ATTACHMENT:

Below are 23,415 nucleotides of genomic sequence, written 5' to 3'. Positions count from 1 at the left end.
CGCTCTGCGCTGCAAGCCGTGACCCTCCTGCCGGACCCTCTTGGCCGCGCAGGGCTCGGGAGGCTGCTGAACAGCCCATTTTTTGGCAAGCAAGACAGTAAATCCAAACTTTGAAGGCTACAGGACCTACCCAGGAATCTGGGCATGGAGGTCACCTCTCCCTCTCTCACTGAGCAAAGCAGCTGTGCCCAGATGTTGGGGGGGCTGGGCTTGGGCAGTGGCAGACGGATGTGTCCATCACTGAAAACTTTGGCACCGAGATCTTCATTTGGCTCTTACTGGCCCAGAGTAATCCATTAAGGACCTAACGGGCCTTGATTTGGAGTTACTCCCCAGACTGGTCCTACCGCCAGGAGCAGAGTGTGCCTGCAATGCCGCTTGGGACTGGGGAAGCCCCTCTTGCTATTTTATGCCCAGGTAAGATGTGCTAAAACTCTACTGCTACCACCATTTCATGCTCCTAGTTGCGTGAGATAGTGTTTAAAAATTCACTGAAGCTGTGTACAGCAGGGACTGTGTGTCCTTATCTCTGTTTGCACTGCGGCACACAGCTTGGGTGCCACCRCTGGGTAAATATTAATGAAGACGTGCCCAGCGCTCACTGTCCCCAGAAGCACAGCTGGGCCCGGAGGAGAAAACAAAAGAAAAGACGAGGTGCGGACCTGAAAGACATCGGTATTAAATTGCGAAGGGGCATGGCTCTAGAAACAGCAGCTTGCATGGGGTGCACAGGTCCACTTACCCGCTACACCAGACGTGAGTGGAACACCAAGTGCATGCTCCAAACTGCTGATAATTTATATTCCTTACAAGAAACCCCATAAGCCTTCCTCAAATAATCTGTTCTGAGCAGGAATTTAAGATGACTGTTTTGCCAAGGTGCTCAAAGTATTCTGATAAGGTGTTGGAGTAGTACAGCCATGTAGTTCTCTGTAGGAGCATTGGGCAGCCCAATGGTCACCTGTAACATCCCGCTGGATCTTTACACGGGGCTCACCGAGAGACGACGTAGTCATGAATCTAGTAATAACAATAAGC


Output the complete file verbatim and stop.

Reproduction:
Below are 23,415 nucleotides of genomic sequence, written 5' to 3'. Positions count from 1 at the left end.
CGCTCTGCGCTGCAAGCCGTGACCCTCCTGCCGGACCCTCTTGGCCGCGCAGGGCTCGGGAGGCTGCTGAACAGCCCATTTTTTGGCAAGCAAGACAGTAAATCCAAACTTTGAAGGCTACAGGACCTACCCAGGAATCTGGGCATGGAGGTCACCTCTCCCTCTCTCACTGAGCAAAGCAGCTGTGCCCAGATGTTGGGGGGGCTGGGCTTGGGCAGTGGCAGACGGATGTGTCCATCACTGAAAACTTTGGCACCGAGATCTTCATTTGGCTCTTACTGGCCCAGAGTAATCCATTAAGGACCTAACGGGCCTTGATTTGGAGTTACTCCCCAGACTGGTCCTACCGCCAGGAGCAGAGTGTGCCTGCAATGCCGCTTGGGACTGGGGAAGCCCCTCTTGCTATTTTATGCCCAGGTAAGATGTGCTAAAACTCTACTGCTACCACCATTTCATGCTCCTAGTTGCGTGAGATAGTGTTTAAAAATTCACTGAAGCTGTGTACAGCAGGGACTGTGTGTCCTTATCTCTGTTTGCACTGCGGCACACAGCTTGGGTGCCACCRCTGGGTAAATATTAATGAAGACGTGCCCAGCGCTCACTGTCCCCAGAAGCACAGCTGGGCCCGGAGGAGAAAACAAAAGAAAAGACGAGGTGCGGACCTGAAAGACATCGGTATTAAATTGCGAAGGGGCATGGCTCTAGAAACAGCAGCTTGCATGGGGTGCACAGGTCCACTTACCCGCTACACCAGACGTGAGTGGAACACCAAGTGCATGCTCCAAACTGCTGATAATTTATATTCCTTACAAGAAACCCCATAAGCCTTCCTCAAATAATCTGTTCTGAGCAGGAATTTAAGATGACTGTTTTGCCAAGGTGCTCAAAGTATTCTGATAAGGTGTTGGAGTAGTACAGCCATGTAGTTCTCTGTAGGAGCATTGGGCAGCCCAATGGTCACCTGTAACATCCCGCTGGATCTTTACACGGGGCTCACCGAGAGACGACGTAGTCATGAATCTAGTAATAACAATAAGC